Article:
With the new play.google.com domain, my Netmask Calculator has a new home on the more general web, at https://play.google.com/store/apps/details?id=com.sgpit.netmaskcalculator.
It's free, uses no special features (it can't touch your contacts, SMS, internet, etc - why would it need to?) and just does what it says on the tin. It calculates netmasks
The BBC have posted an article entitled Go figure: Does efficiency always save money?. The article makes few direct claims, but it does say that we are spending 63% more on IT now than in 1997. We are getting much more than 63% more use out of our IT than we did 15 years ago, too, so the fact that we spend more is not really the relevant factor.
I have taken figures from the graph on the BBC website; I might not have it quite right, but they suggest that we spent around £3,800 million in 1997, and £6,200 million in 2010. (I've gone out to 2011 for convenience, as Moore's law works in 24-month chunks). That is a higher spend, but we're spending more on it because we're getting more out of it.
If you had a £1 lottery ticket guaranteed to pay out £1.05 for every £1 you put in, from an initial budget of £1.00, after 20 weeks you'd be able to spend £2 and buy two tickets. Of course you would - you'd be making a 10% profit each week instead of a 5% profit. 10 weeks later, you'd be able to buy 3 tickets a week, for a 15% profit.
Moore's Law is even better than that. The BBC article claims that Moore's Law claims "Every two years you can buy twice the processing power for half the price." Actually, it's that you can buy twice the power for the same price. But it's still pretty good.
If we liked our £2,000 PC in 1997, with Windows 3.1 and MS Office 4.3, we really like our laptop, netbook, phone and maybe even a tablet now; the least powerful of these cost a fraction of that 1997 PC, and is far more powerful, and makes us far more efficient.
That is why we are spending more on technology - the more of it we have (up to a certain limit, I'm sure), the more effective we are.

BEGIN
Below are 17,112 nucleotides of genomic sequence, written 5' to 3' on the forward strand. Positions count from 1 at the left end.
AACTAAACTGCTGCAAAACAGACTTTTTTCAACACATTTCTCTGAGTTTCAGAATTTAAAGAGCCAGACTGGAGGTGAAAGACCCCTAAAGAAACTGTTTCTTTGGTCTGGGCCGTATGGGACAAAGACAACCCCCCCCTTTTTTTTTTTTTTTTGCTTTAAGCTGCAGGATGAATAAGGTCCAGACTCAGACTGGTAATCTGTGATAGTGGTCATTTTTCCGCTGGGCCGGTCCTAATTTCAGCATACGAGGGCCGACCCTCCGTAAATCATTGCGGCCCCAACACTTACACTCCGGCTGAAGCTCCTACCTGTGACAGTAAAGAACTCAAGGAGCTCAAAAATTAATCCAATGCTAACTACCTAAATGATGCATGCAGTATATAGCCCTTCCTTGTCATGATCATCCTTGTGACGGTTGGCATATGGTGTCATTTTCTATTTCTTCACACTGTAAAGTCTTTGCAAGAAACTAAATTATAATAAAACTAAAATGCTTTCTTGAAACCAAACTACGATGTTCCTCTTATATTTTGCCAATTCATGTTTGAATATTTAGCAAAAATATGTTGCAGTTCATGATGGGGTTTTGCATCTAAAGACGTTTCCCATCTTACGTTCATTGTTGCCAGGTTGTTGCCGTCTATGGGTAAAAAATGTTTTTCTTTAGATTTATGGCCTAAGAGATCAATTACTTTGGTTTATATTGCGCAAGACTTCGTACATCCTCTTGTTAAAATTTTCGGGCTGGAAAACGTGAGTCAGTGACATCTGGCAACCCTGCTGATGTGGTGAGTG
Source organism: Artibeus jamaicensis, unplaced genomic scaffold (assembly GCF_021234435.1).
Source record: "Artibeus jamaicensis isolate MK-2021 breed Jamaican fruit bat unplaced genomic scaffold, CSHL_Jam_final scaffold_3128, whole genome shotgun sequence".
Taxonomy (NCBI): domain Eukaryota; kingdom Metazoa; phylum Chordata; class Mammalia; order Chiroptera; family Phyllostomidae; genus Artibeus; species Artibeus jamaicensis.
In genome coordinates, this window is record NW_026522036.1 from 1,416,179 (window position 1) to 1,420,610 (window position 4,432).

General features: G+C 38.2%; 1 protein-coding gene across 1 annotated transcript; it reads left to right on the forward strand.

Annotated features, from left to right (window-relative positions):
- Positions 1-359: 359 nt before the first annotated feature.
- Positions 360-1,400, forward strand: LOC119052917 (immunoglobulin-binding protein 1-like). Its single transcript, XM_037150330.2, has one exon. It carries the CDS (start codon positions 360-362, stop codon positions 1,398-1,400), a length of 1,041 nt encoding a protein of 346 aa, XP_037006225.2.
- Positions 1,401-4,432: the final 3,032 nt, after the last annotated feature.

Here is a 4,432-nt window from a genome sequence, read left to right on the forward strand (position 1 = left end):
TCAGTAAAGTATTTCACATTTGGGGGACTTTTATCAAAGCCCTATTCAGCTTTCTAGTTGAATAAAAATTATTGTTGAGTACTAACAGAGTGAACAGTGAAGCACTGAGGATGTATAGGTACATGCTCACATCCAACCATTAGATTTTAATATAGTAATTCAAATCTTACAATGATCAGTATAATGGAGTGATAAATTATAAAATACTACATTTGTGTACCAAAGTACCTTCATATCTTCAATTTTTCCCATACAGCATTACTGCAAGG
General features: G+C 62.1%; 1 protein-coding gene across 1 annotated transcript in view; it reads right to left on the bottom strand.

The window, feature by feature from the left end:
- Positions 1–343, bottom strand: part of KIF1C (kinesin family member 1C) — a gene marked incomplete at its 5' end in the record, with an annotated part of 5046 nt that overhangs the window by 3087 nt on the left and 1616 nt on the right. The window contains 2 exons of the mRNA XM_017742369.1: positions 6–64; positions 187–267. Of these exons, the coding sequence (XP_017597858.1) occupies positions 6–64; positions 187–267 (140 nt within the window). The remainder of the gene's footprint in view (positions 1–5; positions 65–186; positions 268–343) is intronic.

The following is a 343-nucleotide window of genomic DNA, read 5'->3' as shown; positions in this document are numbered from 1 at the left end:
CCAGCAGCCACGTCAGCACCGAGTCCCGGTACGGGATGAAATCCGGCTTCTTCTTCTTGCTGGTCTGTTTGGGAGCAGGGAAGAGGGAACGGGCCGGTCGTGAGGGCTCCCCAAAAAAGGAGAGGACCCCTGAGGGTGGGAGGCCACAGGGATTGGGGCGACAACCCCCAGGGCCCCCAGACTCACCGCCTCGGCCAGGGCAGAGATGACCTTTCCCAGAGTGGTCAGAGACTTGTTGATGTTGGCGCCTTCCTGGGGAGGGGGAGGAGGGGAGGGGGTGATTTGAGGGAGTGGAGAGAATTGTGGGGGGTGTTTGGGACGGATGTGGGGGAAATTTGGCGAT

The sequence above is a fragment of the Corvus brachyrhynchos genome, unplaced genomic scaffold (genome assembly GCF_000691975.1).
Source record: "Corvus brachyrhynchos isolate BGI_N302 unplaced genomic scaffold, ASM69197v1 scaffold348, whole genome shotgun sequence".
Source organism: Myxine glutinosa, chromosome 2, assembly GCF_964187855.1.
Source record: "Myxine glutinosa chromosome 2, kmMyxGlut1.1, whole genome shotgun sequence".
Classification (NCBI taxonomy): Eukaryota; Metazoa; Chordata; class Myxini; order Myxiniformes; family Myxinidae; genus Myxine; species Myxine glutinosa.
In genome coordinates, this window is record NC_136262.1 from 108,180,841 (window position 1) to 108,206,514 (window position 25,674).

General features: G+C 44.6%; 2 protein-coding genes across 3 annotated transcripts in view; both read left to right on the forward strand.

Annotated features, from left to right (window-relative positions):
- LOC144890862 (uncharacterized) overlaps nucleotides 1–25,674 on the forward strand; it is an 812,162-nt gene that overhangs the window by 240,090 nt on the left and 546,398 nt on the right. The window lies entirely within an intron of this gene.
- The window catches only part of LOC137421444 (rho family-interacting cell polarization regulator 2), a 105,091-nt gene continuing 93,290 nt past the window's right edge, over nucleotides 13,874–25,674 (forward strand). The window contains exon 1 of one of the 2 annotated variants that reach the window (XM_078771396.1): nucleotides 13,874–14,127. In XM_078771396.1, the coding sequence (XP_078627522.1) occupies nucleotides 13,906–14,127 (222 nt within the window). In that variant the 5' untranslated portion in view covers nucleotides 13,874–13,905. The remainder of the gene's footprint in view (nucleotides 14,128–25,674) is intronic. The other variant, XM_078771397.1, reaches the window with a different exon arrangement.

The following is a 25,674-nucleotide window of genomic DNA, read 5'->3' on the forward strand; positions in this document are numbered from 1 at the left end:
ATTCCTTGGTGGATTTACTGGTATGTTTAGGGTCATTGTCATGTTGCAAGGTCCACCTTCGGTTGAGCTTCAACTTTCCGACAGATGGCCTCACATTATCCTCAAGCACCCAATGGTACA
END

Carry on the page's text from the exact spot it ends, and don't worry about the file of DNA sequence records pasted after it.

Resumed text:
From the figures above, even if our spending stayed at 1997 levels, we'd have IT power 12 times more than we had then. By spending more on increasingly efficient technology, we've actually got 77 times more power than we did 15 years ago.
So - just because we're spending more on something does not mean that it is less efficient than it appears. Rather the opposite - the more useful something is, the more likely we are to keep on using more of it.
People often comment on the speed (if not accuracy!) of my typing. http://keybr.com/ is a typing tutor of sorts which has a reasonably easy interface, and shows your effective WPM.
The Technical University of Dresden has a Java applet modelling various types of traffic flow at http://vwisb7.vkw.tu-dresden.de/~treiber/MicroApplet/. Fascinating to someone who spends 20+ hours a week on motorways; boring to someone who drives 2 hours a week on minor roads. As someone who spends 8-10 hours a week on motorways, I find this an interesting and educational toy.
It's interesting to play with the different scenarios; for example, http://vwisb7.vkw.tu-dresden.de/~treiber/MicroApplet/OnRamp.html tells us that "At 1600 veh./h, no breakdown occurs, but an existing jam will not dissolve" - so once there is a jam, you need to reduce the number of vehicles entering the affected system. I'm not aware of any measures (other than Radio and SatNav telling drivers to avoid the area) trying to control this.
Like Willem van Schaik did back in 2006, I too have just been fighting with w3c-libwww. It has a configure script which creates (amongst other things) a libtool shell script.
This is a particularly badly structured shell script; it has statements like this:
if test $pic_mode = no && test "$deplibs_check_method" != pass_all
Which is fine, if the
pic_modevariable gets set. However (on my Solaris 10 SPARC system at least) it does not get set, so the script falls over with cryptic statements like
../../../libtool: test: argument expected
The code above expands to
if test = no && ....which is invalid syntax. If there's a possibility that a variable could expand to the empty string (or be unset), quotes around the variable name are required (as
libtooldid for the
deplibs_check_methodvariable in the same line!)
In my particular case, defining the following variables in my shell allowed the compilation to complete:
Your PATH requirements may vary; I had to add /usr/ccs/bin because
configurenever checked that I had a valid
arin the PATH.
If you include an
eval `ssh-agent` in an X session startup, in your
~/.profile, or just run it interactively when logged in to a server, you could end up with quite a few unused
ssh-agent processes over time, because your shell disowns them and they are reparented by the
init process. This does no real harm, but it can make the
ps output messier than it needs to be.
Adding this to
~/.bash_logout would kill off your no-longer-needed
SSHPID=`pgrep -x -u $UID ssh-agent | grep $SSH_AGENT_PID`
[ ! -z "$SSHPID" ] && pkill -9 $SSH_PID
I think that this should also be secure;
$UIDis read-only, and if somebody tricks you into setting
$SSH_AGENT_PIDto something malicious (
"1234;rm -rf ~"perhaps), the
pgrepcommand will only output integer PIDs of
ssh-agentprocesses owned by yourself.
pgrep ssh-agent| grep "1234;rm -rf ~"will simply fail to match the pattern and output an empty string.
It is a shame that
testdoes not have simple test to check whether or not a variable is purely numeric. There is a workaround at http://steve-parker.org/sh/test.shtml (look for "Sorry, wanted a number"), so a simpler alternative to the above would be:
echo $SSH_AGENT_PID | grep "[^0-9]" > /dev/null || kill -9 $SSH_AGENT_PID